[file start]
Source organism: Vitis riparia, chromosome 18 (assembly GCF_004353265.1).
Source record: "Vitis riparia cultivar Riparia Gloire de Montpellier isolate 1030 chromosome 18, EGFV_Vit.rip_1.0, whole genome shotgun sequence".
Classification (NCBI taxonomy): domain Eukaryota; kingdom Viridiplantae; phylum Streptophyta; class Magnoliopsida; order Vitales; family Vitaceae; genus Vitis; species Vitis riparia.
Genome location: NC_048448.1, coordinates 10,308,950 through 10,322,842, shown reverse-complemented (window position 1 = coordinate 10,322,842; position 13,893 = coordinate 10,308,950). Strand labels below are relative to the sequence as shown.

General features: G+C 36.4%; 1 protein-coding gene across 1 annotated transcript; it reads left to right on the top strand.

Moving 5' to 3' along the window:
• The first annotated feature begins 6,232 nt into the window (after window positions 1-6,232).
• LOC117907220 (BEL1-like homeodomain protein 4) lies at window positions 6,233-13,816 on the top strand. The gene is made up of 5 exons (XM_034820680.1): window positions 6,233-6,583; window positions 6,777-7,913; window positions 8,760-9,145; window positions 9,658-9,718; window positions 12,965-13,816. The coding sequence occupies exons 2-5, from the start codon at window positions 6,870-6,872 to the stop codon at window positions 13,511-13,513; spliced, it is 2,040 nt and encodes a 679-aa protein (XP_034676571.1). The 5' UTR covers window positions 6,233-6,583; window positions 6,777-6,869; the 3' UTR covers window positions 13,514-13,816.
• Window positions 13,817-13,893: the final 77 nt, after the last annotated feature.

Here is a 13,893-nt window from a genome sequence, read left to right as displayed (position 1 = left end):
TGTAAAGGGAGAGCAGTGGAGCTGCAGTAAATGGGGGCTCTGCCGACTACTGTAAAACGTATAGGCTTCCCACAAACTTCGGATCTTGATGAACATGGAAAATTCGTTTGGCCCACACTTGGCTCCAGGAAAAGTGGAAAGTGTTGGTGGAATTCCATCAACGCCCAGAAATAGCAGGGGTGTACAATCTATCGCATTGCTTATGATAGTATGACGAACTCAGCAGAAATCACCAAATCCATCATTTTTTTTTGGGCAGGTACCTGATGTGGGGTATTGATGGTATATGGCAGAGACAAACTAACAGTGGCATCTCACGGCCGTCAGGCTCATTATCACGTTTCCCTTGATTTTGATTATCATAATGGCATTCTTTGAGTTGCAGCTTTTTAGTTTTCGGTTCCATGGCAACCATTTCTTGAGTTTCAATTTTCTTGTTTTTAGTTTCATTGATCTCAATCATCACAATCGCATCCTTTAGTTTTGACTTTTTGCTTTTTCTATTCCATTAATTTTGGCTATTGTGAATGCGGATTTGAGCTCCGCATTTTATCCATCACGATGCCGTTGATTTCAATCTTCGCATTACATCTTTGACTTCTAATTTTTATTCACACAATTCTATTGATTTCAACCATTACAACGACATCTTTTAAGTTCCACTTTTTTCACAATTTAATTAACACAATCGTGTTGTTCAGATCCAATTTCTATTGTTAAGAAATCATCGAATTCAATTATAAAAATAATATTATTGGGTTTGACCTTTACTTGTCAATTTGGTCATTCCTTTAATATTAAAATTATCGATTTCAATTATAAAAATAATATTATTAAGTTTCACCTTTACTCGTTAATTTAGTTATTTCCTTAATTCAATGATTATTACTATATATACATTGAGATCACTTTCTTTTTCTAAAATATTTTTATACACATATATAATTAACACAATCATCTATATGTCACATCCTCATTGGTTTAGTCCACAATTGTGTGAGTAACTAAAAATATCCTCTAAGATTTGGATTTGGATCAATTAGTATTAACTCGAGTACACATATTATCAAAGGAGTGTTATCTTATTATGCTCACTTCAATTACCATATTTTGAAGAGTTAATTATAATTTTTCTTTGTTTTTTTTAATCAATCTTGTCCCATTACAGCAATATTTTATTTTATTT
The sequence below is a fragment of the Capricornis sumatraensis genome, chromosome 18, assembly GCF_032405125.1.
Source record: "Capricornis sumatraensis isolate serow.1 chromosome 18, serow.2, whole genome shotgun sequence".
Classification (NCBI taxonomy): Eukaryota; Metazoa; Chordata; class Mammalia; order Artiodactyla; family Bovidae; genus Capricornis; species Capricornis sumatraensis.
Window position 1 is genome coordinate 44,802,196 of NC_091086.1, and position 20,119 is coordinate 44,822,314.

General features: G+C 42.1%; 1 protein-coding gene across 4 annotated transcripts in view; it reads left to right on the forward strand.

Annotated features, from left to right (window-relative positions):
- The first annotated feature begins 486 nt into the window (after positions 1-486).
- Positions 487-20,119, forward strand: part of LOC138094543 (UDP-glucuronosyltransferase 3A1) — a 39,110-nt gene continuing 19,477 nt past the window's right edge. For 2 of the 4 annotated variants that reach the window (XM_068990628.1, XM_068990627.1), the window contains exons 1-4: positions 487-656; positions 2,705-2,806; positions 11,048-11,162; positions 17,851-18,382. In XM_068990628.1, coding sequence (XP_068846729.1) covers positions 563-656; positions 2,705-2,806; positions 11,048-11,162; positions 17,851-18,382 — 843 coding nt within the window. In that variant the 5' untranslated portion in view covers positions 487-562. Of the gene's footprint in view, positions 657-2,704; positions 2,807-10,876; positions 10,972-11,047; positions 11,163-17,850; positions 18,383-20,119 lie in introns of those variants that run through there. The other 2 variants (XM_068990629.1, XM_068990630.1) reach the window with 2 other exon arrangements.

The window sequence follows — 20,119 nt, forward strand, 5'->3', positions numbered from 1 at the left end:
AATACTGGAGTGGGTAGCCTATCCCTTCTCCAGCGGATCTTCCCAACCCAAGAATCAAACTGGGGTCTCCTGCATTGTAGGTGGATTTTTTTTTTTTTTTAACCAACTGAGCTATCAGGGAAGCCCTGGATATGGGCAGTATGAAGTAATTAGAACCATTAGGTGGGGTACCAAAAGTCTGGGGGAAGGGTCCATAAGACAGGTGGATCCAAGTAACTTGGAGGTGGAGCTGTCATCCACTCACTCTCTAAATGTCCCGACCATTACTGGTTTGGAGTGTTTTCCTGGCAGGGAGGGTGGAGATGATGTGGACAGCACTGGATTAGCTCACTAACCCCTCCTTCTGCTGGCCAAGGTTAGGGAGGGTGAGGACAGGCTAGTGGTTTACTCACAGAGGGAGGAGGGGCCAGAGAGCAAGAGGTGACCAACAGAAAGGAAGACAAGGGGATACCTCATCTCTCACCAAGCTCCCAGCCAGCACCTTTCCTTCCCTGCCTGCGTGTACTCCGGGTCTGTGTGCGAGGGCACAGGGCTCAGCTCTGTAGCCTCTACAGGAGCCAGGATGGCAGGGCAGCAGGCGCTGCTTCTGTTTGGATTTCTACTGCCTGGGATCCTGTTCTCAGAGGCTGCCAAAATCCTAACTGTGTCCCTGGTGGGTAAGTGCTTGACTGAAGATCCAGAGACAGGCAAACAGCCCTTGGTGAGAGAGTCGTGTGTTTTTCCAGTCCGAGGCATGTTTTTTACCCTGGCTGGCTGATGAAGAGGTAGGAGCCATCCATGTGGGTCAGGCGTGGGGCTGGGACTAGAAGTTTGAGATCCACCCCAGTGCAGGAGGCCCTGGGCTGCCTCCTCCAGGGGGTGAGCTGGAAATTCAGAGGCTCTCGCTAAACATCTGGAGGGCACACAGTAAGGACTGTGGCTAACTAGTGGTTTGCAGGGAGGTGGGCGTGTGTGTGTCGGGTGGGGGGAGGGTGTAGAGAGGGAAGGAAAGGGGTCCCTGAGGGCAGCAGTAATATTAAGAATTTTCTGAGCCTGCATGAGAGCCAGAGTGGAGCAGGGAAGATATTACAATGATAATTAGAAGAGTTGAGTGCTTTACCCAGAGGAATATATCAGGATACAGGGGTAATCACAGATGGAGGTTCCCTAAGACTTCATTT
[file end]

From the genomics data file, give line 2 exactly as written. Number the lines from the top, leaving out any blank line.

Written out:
Source record: "Vitis riparia cultivar Riparia Gloire de Montpellier isolate 1030 chromosome 18, EGFV_Vit.rip_1.0, whole genome shotgun sequence".